Maintaining a Seamless Gutter Machine
Proper operation of a seamless gutter machine—and a long machine life—is highly dependent on regular maintenance and care given to the machine. All the machine manufacturers will tell you a machine can last 20, 25, or 30 years, perhaps even more. A few older firms will say a few of their machines have operated for more than 40 years. But you will also hear that the life of a machine is more dependent on the owner and operators and the way they treat a machine than on what the manufacturer did in designing, building, and testing the machine
In the opinion of at least one machine manufacturer, the most successful gutter companies use an enclosed trailer, van, or truck to transport their gutter machines. Why does this make such a difference? Because it keeps your machine clean and dry. Dirt, debris, and the direct effects of weather can prematurely age your machine and turn a valuable asset into a sad piece of junk. So, how successful do you want to be?
In order to protect your investment and assure proper and timely operation of your machine at the jobsite, you should develop a plan for maintenance, inspection, and cleaning of the gutter machine. Implementation of this plan will require the involvement and participation of the machine operators as well as the individual tasked with lubrication, inspection, and cleaning of the machine.
Each day, before operating the machine, the operator should inspect the electrical components and wiring. Look for loose wires or components, discoloration that might indicate overheating, or any other signs of damage. While performing this inspection also look for any dust, dirt, or debris inside the machine. If any is detected, it should be removed before commencing operations.
Lubricate the shear blade daily with the recommended lubricant. Often this will be one that contains Teflon or silicone. Avoid overspray on parts where it doesn’t belong. Lubricate the other parts of the shear mechanism WEEKLY with oil (sometimes SAE-90 non-detergent oil is recommended, other manufacturers recommend chain oil).
Lubricate the drive chain MONTHLY with a recommended lubricant (maybe motorcycle, farm, or industrial chain oil). Check the tension of the chain. Adjust it if necessary.
Most machine manufacturers object to the use of WD-40 as a lubricant. It is intended more as a penetrant, and has the effect of removing oil or grease from the parts. Check your operating manual and follow the recommendations of the machine’s manufacturer.
A thorough cleaning of the machine should be done regularly. Be sure the machine is turned off and disconnected from the electric power source while you are performing the cleaning. A monthly cleaning is considered optimum by some machine manufacturers. Remove any dust, dirt, or debris from inside the machine. This can be done with compressed air or a vacuum hose. If compressed air is used, avoid blowing dirt or debris onto moving parts or the motor.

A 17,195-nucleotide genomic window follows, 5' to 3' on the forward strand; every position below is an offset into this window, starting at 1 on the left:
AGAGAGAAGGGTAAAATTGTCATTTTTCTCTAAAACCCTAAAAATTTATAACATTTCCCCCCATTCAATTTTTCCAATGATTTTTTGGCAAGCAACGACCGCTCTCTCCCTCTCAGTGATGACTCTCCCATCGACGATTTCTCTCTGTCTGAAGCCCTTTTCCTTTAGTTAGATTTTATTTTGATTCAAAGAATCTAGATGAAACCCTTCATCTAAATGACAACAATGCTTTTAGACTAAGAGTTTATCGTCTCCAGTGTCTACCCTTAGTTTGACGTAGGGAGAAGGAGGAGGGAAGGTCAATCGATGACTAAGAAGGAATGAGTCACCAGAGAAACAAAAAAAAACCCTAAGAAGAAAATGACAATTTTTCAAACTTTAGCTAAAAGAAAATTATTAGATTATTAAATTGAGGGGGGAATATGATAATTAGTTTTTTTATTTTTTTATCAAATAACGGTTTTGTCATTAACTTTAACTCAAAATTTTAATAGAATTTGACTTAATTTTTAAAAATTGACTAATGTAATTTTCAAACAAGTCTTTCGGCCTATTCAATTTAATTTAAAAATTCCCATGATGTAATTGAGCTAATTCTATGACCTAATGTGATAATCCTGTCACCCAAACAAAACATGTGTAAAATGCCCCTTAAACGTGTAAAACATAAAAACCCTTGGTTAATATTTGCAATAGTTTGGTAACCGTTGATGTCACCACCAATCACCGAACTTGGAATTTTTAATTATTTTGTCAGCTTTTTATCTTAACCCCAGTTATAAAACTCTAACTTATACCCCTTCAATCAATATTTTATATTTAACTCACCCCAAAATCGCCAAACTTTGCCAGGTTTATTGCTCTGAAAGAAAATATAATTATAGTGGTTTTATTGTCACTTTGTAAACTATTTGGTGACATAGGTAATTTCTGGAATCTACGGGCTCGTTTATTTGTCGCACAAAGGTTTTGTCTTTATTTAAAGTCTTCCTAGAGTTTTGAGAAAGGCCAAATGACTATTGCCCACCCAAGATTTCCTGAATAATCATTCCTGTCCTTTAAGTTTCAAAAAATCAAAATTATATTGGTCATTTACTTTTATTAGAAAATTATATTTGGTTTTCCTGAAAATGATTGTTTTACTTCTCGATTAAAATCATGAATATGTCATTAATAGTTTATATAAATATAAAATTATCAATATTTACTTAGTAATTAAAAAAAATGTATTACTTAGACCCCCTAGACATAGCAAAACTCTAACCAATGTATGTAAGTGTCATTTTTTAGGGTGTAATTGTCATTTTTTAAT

Some manufacturers suggest using a pressure washer. If this technique is used care must be taken to avoid spraying the pressure wash on or in electrical boxes or components.
Empty the shear chip bin. Be careful not to spill any chips or debris inside the machine. Look for any sign of burrs, chips, or buildup on the guides and rollers. If buildup is present, clean the parts using the recommended solvent on a soft, clean rag. The solvent should be one that will not leave any residue on the parts. Acetone, paint thinner, or lacquer thinner are often recommended—check your operating manual.
REMOVING RESIDUE BUILDUP
If cleaning with solvent and a rag does not remove any marks, burrs or buildup, try to remove them by lightly sanding the part with fine Emery cloth. Polish out any remaining marks with a Scotch Brite pad.
Keep covers and safety panels closed except when working on the machine. Never have the panels open when running gutter.
ABOVE ALL, PROTECT THE MACHINE FROM DIRT, DUST, WORK SITE DEBRIS AND FOREIGN OBJECTS OF EVERY KIND.
In just a few seconds a nail or screw can be pulled through your machine, inflicting $1,000 of damage or more. How many jobs do you have to complete to earn $1,000 of profit to pay for the repairs?
STORING YOUR MACHINE
If you will not be using the gutter machine for 30 days or more, store it in a well-protected area (preferably indoors). Make a plan to run it for a few minutes every week, just to keep the lubricants on the bearings and chains smoothly distributed. This gives better protection against any rust or corrosion.
MACHINE ADJUSTMENTS AND REPAIRS
Incorrect alignment of the material in the machine is cited as the most common cause of incorrectly formed gutter. The machine was carefully aligned at the factory. Technicians from the factory or from a dealer are available to make alignments and corrections when required. Because this is something they do regularly, they are skilled in making such adjustments.
Although the proper adjustment technique is complicated and involves many steps, some manufacturers recommend that someone in the company be trained to make these adjustments. This may merely serve as an emergency backup to outside service personnel, or the owner may elect to undertake the alignments when they are needed. It is generally recommended that, after learning to make such adjustments, you will be better off to alter the adjustments as infrequently as possible. The tendency to tinker with the adjustments often creates more problems than it solves.